Wilson Mizner (May 19, 1876 – April 3, 1933) was an American playwright, raconteur, and entrepreneur. His best-known plays are The Deep Purple, produced in 1910, and The Greyhound, produced in 1912. He was manager and co-owner of The Brown Derby restaurant in Los Angeles, California, and was affiliated with his brother, Addison Mizner, in a series of scams and picaresque misadventures that inspired Stephen Sondheim's musical Road Show.

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Wilson Mizner Poems

Wilson Mizner Quotes

Working for Warner Brothers is like fucking a porcupine: it's a hundred pricks against one.
Wilson Mizner (1876-1933), U.S. dramatist, wit. Quoted in Bring on the Empty Horses, "Degrees of Friendlness," David Niven (1975).
If you steal from one author, it's plagiarism; if you steal from many, it's research.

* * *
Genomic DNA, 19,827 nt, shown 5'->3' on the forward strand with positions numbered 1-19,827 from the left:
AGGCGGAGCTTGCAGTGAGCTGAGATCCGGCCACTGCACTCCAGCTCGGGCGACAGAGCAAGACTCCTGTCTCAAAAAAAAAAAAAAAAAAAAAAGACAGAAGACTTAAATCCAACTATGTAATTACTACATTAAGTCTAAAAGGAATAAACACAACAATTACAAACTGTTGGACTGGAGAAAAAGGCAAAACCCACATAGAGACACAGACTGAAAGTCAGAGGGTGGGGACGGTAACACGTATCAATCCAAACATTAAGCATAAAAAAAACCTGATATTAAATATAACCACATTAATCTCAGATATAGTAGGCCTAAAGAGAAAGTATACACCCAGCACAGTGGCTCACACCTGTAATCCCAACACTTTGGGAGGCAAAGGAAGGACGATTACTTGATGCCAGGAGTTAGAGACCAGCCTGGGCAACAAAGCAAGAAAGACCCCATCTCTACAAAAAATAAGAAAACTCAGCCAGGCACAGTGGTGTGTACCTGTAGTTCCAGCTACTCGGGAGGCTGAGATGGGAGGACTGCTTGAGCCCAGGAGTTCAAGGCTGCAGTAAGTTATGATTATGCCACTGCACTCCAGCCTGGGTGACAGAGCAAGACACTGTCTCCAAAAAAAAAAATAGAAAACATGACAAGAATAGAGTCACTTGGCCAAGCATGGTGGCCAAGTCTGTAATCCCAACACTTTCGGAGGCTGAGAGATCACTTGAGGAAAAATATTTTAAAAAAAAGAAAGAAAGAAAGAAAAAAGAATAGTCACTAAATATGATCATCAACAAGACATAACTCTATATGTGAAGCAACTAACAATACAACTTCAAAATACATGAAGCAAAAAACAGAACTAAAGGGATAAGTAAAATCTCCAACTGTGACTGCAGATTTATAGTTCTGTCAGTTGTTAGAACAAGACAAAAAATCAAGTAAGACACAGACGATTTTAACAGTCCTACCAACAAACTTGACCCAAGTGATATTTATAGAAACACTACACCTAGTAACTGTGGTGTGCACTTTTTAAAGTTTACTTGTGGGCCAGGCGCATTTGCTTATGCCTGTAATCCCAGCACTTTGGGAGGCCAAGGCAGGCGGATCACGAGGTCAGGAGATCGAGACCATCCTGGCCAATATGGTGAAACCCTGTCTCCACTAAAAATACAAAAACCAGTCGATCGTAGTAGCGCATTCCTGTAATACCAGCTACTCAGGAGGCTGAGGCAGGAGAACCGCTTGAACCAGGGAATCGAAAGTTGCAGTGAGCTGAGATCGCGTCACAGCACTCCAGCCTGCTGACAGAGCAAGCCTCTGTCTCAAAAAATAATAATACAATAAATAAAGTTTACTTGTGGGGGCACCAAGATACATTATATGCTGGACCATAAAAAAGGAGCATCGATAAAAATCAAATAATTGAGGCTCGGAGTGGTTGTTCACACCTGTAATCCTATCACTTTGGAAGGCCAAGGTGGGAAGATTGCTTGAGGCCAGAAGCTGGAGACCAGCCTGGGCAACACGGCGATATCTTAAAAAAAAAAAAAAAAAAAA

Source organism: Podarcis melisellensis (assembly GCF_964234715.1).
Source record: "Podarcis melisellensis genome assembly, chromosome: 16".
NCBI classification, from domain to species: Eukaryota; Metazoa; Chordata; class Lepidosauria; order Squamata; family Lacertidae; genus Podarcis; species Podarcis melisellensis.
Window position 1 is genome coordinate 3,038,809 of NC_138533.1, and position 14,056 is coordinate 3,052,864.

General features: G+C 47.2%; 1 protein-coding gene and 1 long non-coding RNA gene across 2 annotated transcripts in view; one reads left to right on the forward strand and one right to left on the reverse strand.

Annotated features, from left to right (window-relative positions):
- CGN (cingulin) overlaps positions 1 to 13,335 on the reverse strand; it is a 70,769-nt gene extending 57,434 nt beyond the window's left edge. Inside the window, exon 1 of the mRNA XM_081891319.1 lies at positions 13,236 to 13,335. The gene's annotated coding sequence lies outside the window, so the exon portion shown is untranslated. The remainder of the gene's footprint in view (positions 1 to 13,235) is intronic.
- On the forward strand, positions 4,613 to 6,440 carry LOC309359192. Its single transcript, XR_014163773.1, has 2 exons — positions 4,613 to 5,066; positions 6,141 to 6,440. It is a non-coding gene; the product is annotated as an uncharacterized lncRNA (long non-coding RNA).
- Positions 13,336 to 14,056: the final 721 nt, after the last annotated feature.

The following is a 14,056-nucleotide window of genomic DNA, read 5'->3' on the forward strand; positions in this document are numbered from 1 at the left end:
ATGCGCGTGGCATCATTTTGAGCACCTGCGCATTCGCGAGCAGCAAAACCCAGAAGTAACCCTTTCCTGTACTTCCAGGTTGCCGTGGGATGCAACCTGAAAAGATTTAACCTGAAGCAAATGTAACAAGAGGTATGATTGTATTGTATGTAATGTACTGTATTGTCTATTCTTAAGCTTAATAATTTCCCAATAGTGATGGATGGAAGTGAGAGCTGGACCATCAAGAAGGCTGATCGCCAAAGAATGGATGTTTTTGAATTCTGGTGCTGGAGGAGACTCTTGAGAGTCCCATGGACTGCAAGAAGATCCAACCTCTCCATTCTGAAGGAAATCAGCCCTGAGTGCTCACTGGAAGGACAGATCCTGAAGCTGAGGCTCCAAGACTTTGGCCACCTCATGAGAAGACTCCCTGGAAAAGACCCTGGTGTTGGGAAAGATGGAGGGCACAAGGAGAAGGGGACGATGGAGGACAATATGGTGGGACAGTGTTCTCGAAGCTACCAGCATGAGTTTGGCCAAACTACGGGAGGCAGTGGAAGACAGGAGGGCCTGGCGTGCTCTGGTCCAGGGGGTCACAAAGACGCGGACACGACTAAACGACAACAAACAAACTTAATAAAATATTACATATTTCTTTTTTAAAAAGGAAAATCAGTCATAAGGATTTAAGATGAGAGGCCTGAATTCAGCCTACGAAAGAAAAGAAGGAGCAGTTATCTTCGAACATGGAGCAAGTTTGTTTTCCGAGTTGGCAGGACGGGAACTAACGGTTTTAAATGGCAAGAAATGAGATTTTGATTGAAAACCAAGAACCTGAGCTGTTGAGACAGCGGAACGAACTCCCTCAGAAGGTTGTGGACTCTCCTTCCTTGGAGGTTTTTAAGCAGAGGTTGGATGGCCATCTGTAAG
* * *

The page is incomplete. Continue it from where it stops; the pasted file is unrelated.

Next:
Wilson Mizner (1876-1933), U.S. dramatist, wit. Quoted in The Legendary Mizners, ch. 4, Alva Johnson (1953).
A trip through a sewer in a glass-bottomed boat.
Wilson Mizner (1876-1933), U.S. dramatist, wit. Quoted in The Legendary Mizners, ch. 4, Alva Johnson (1953). Mizner's description of Hollywood was reworked by Mayor James J. Walker: "A reformer is a guy who rides through a sewer in a glass-bottomed boat." (Speech as mayor of New York, 1928).

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